Commentary: Declaration of Independence calls for patience once again

By Jim Russell
Empire Press Correspondent

On the Fourth of July, I re-read the Declaration of Independence. The eloquent language addressing oppression and freedom 240 years ago is still relevant for people crying out for cooperative resolutions in their current struggles.

The language that jumped out at me was the frustration people felt about inaction, that interrupted their daily lives.

The King (of Great Britain) “…has refused his Assent to Laws, the most wholesome and necessary for the public good.”

“He has forbidden his Governors to pass Laws of immediate and pressing importance, unless suspended in their operation till his Assent should be obtained; and when so suspended, he has utterly neglected to attend to them.”

The King had suspended immigration reform. “He has endeavoured to prevent the population of these States; for that purpose obstructing the Laws for Naturalization of Foreigners; refusing to pass others to encourage their migrations hither, and raising the conditions of new Appropriations of Lands.”

Political leaders obstructing immigration reform and strident voices for blocking immigration are relevant for our region.

The irony for me was I worked on this article while waiting for the cafeteria to open at Swedish Hospital in Seattle after my wife’s surgery. The voices around me were speaking a language I believe was Ethiopian because we noticed Swedish and (nearby) Harborview were employing immigrant labor. Ethiopians were custodians and others wore green medical scrubs. Medical staff such as two on the anesthesiology team spoke as if English was not their native language. They gave us excellent care.

The drafters of the Declaration were immigrants or offspring of immigrants and they referred to the endearing connections for families and friends in Britain. I could imagine the drafters’ interest in the latest information about births, deaths and plans from those they left behind.

Those memories burdened their thoughts as they bemoaned the futility of their constant appeals to embolden their friends and allies to support the colonies’ cause.

“Nor have We been wanting in attentions to our British brethren. We have warned them from time to time of attempts by their legislature to extend an unwarrantable jurisdiction over us. We have reminded them of the circumstances of our emigration and settlement here. We have appealed to their native justice and magnanimity, and we have conjured them by the ties of our common kindred to disavow these usurpations, which would inevitably interrupt our connections and correspondence. They too have been deaf to the voice of justice and of consanguinity. We must, therefore, acquiesce in the necessity, which denounces our Separation, and hold them, as we hold the rest of mankind, Enemies in War, in Peace Friends.”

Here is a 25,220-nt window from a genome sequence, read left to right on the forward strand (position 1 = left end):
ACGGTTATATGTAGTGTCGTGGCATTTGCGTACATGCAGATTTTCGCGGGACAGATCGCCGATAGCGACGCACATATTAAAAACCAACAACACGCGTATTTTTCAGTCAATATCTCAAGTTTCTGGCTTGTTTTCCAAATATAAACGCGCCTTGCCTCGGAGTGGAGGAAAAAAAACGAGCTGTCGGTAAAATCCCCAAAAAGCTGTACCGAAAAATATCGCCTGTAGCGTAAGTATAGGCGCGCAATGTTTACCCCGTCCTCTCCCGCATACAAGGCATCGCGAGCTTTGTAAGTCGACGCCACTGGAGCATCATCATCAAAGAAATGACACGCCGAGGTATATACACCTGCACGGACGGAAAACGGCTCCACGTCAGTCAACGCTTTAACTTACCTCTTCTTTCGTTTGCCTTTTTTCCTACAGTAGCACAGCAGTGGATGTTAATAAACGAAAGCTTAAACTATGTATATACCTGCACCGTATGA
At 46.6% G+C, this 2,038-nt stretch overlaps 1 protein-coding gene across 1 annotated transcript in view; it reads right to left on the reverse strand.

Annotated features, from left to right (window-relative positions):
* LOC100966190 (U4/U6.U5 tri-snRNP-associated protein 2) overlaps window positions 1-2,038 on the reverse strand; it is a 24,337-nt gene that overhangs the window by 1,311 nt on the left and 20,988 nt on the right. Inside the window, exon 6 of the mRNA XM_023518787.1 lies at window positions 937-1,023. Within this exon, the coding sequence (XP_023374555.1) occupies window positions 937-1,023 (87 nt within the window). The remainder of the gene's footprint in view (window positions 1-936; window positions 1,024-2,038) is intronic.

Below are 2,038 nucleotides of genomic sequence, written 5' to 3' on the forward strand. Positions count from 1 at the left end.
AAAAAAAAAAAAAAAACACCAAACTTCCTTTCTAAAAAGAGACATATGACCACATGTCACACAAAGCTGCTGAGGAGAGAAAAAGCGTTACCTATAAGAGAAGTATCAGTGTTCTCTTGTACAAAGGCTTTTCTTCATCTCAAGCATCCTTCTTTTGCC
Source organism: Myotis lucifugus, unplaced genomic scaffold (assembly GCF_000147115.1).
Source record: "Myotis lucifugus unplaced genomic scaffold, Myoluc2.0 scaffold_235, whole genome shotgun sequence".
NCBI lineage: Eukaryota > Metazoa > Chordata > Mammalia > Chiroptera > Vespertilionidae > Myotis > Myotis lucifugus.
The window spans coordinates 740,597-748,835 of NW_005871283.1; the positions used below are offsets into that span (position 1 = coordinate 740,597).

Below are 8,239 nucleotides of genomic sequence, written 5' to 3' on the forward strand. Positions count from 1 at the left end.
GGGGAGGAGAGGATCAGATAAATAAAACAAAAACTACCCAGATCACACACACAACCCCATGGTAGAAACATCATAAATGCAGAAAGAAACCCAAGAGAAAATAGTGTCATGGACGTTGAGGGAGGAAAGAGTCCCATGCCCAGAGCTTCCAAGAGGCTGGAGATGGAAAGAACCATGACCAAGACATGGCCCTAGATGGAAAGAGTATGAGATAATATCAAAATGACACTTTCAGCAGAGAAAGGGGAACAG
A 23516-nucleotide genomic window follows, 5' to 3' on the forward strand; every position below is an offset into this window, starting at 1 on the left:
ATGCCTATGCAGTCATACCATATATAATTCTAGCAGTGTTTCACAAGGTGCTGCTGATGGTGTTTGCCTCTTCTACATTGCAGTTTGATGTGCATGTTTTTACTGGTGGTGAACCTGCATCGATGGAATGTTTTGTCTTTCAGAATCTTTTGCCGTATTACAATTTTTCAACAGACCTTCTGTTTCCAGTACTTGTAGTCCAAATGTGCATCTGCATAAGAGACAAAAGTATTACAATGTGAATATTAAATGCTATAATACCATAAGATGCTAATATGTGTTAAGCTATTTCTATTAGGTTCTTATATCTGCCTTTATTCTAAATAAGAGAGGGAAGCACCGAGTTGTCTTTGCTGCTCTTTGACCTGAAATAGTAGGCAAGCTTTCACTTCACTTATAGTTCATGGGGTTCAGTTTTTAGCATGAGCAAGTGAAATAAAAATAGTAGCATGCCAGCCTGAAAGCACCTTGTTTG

How depressing that must have been to announce to the world that friends and family separated in peace were now enemies in an inevitable war.

The King, restricting immigration, divided our nation’s founders from Great Britain, and today the issue of restricting immigration divides our political leaders and our population, leading to obstructing immigration reform.

We could view the irony of celebrating our freedom while being hampered by inaction on immigration reform pessimistically as a slide wiping out part of our progress up the slope to the highlands of justice.

Or we could celebrate the irony optimistically because the Declaration of Independence remains relevant after 240 years as proof the colonists courageously overthrew oppression and obstruction to “…institute new Government, laying its foundation on such principles and organizing its powers in such form, as to them shall seem most likely to effect the Safety and Happiness.”

Signing that Declaration forced our ancestors to fire their imaginations and create the constitutional Republic that ultimately allows the creativity and will of people to resolve entrenched struggles.

We need patience. We can reach the highlands of justice.